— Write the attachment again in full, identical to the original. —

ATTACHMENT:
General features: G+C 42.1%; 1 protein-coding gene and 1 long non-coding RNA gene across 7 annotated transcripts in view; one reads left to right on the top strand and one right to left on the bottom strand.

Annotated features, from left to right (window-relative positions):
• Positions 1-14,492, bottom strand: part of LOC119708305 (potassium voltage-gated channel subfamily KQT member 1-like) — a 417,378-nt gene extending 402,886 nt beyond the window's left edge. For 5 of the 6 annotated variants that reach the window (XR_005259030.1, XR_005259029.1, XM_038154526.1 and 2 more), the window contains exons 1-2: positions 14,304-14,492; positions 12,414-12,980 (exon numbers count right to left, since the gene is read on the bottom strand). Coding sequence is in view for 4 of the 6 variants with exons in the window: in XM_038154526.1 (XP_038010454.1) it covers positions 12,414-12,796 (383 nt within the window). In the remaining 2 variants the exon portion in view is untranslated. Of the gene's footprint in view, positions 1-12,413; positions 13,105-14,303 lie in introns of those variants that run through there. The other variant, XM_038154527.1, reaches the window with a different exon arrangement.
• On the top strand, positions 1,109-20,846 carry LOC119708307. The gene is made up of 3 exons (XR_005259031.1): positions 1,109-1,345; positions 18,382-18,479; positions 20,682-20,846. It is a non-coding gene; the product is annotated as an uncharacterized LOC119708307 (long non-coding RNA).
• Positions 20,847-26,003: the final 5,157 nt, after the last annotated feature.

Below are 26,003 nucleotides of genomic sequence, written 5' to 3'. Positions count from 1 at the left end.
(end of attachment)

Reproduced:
General features: G+C 42.1%; 1 protein-coding gene and 1 long non-coding RNA gene across 7 annotated transcripts in view; one reads left to right on the top strand and one right to left on the bottom strand.

Annotated features, from left to right (window-relative positions):
• Positions 1-14,492, bottom strand: part of LOC119708305 (potassium voltage-gated channel subfamily KQT member 1-like) — a 417,378-nt gene extending 402,886 nt beyond the window's left edge. For 5 of the 6 annotated variants that reach the window (XR_005259030.1, XR_005259029.1, XM_038154526.1 and 2 more), the window contains exons 1-2: positions 14,304-14,492; positions 12,414-12,980 (exon numbers count right to left, since the gene is read on the bottom strand). Coding sequence is in view for 4 of the 6 variants with exons in the window: in XM_038154526.1 (XP_038010454.1) it covers positions 12,414-12,796 (383 nt within the window). In the remaining 2 variants the exon portion in view is untranslated. Of the gene's footprint in view, positions 1-12,413; positions 13,105-14,303 lie in introns of those variants that run through there. The other variant, XM_038154527.1, reaches the window with a different exon arrangement.
• On the top strand, positions 1,109-20,846 carry LOC119708307. The gene is made up of 3 exons (XR_005259031.1): positions 1,109-1,345; positions 18,382-18,479; positions 20,682-20,846. It is a non-coding gene; the product is annotated as an uncharacterized LOC119708307 (long non-coding RNA).
• Positions 20,847-26,003: the final 5,157 nt, after the last annotated feature.

Below are 26,003 nucleotides of genomic sequence, written 5' to 3'. Positions count from 1 at the left end.